National Geographic : 1988 Jul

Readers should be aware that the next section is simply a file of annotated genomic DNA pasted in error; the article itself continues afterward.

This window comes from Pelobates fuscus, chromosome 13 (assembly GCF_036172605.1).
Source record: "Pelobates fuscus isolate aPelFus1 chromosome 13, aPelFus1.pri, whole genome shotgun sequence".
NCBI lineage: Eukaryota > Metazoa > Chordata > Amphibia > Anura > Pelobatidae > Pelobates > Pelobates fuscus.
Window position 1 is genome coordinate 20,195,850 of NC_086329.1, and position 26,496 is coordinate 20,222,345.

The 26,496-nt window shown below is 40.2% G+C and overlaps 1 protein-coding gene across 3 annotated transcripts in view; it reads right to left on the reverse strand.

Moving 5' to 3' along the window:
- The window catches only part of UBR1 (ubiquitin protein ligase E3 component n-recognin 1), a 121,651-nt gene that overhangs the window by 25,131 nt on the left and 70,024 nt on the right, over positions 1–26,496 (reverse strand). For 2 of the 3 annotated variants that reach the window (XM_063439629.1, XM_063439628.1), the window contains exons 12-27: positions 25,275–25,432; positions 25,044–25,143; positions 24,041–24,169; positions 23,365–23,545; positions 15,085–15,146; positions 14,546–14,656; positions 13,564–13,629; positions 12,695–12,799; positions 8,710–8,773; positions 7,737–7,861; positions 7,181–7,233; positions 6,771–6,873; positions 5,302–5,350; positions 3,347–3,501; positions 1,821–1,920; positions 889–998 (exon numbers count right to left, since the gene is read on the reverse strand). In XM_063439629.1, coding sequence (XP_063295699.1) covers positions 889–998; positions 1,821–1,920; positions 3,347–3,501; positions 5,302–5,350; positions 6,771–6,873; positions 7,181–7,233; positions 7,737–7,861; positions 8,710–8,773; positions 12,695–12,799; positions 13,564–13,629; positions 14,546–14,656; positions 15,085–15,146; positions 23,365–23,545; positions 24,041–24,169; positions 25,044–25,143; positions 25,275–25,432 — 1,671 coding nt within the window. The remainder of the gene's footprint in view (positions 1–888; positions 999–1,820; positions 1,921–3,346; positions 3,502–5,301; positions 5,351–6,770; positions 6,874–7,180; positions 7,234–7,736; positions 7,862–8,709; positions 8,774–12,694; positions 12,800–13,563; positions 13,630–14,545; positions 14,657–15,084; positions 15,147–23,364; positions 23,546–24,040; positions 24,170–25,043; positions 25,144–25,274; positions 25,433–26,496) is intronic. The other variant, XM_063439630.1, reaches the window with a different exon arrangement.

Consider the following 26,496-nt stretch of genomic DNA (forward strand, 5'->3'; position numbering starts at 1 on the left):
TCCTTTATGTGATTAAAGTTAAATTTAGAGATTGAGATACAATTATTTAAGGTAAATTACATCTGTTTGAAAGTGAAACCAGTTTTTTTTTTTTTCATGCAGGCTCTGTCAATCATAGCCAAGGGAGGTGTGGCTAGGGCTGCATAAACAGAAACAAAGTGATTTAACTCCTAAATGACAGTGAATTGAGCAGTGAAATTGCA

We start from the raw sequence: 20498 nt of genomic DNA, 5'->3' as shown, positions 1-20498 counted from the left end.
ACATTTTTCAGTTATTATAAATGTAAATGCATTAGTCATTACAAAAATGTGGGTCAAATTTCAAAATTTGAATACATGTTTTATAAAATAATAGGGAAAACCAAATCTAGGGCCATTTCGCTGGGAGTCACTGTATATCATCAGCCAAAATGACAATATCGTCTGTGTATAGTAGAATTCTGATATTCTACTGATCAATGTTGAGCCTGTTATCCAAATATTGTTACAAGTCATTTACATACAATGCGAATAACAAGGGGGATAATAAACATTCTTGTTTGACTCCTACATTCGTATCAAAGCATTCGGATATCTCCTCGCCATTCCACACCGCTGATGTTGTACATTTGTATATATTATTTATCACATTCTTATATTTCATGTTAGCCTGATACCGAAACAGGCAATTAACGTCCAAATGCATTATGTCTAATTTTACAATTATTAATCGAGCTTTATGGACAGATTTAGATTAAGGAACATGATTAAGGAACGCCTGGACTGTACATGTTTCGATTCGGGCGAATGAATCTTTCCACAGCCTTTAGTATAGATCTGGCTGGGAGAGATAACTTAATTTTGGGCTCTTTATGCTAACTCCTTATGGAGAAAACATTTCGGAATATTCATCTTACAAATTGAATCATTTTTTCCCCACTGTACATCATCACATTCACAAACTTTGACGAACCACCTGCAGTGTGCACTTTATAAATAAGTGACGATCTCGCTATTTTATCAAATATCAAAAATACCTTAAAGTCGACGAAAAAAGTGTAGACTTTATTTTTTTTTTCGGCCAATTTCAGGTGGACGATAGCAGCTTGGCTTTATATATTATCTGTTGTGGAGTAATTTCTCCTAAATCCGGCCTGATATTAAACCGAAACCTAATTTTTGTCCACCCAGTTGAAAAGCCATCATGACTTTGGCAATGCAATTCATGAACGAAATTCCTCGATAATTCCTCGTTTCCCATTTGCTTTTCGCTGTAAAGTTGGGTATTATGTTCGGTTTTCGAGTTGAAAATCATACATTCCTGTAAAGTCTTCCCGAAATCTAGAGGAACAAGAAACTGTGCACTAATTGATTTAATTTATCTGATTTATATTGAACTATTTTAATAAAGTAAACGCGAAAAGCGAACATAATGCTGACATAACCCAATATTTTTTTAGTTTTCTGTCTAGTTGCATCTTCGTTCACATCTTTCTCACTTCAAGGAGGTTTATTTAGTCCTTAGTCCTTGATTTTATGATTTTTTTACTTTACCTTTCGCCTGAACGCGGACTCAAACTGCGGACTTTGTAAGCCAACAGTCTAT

C6rdoba's pride today is its venerable Mezquita, or mosque, which in 1986 celebrated its 1,200th anniversary. Begun by the first Abd-al Rahman, it was enlarged and embellished to become what is consid ered today the epitome of Moorish architecture. From its quiet Patio of the Orange Trees, past fountains where the faithful once performed their ablutions, I entered the 600-by-450-foot shrine, rivaling in size Islam's holiest in Mecca. As my eyes grew ac customed to the darkness, I wandered through the forest of jasper, marble, and porphyry columns, some 850, that support the tracery of double-tiered Moorish arches. Nineteen doorways, before they were walled up, let in light and air and extended the theme of the columns to the rows of orange trees in the courtyard. My footsteps led me to the mosque's domed mihrab, or prayer niche. From behind its scalloped marble arches, amid the splendid mosaics designed by Byzantine craftsmen, C6rdoba's rulers once led Friday prayers. Flowing Arabic calligraphy adorning the walls exalt ed C6rdoba: ". . . praise to Allah who led us to this place. ... " In the dim vastness I hardly noticed the cathedral. After the Chris tian Reconquest, Catholics reconsecrated the Mezquita as a church and for 300 years held services there. Then the clergy persuaded Em peror Charles V to raise a cathedral in its midst, despite strong protests from city leaders. Later, inspecting the baroque incursion, Charles confessed disappointment: "By installing something that is common place, you have destroyed what was once unique." From smaller parish churches issue the spirit and spectacle of C6r doba's Semana Santa, or Holy Week. Thousands of C6rdobans line narrow streets and wrought-iron balconies to watch the processions. Their religious intensity reflects the passion that drove medieval Christians to oust their Moorish occupiers. Twenty churches participate, circulating about 50 pasos, or plat forms, set with ornate statuary. "Different scenes each day recall the Madonna, the Last Supper, the Crucifixion, the Burial," explained a C6rdoban friend, Luis-Eduardo Prieto Rico. We finished our fried squid and garlic shrimp at El Triunfo, a small restaurant near the Mezquita, then wedged into the throng at the Plaza de las Tendillas to witness one of the processions. To the beat of distant drums, the solemn escort arrived: files of 200 or more penitentes, ghostlike in long robes cinched with ropes and tall pointed hoods. Most carried long flickering tapers or swung smoking silver censers; others bent under heavy oaken crosses. Behind marched women of the parish veiled in black lace mantillas. The drums grew louder as the paso appeared from around the corner, in a blaze of light, swaying with the measured footsteps of some 30 bearers straining beneath it. The life-size Virgin sat draped in lace and rich brocades above banks of fresh white roses that perfumed the air. A hundred enormous candles set her silver halo aglitter and caught the sparkle of tears on her radiant face. The drums stopped, the paso paused, and suddenly a woman in the crowd broke into song, a passionate saeta, the flamenco hymn for which Andalusia is famous. The words were Spanish, but the mourn ful melody echoed Arab and Gypsy origins: Like the precious stones of ajeweler, The tears thatflood your lovely eyes .... The stunning solo had its effect; throughout the applauding crowd When the Moors Ruled Spain INTRICATECARVINGDECORATESAN IVORYBOX, 7 INCHES HIGH. MUSEOARQUEOL6GICO NACIONAL, MADRID.BOTH BY VICTORR. BOSWELL,JR.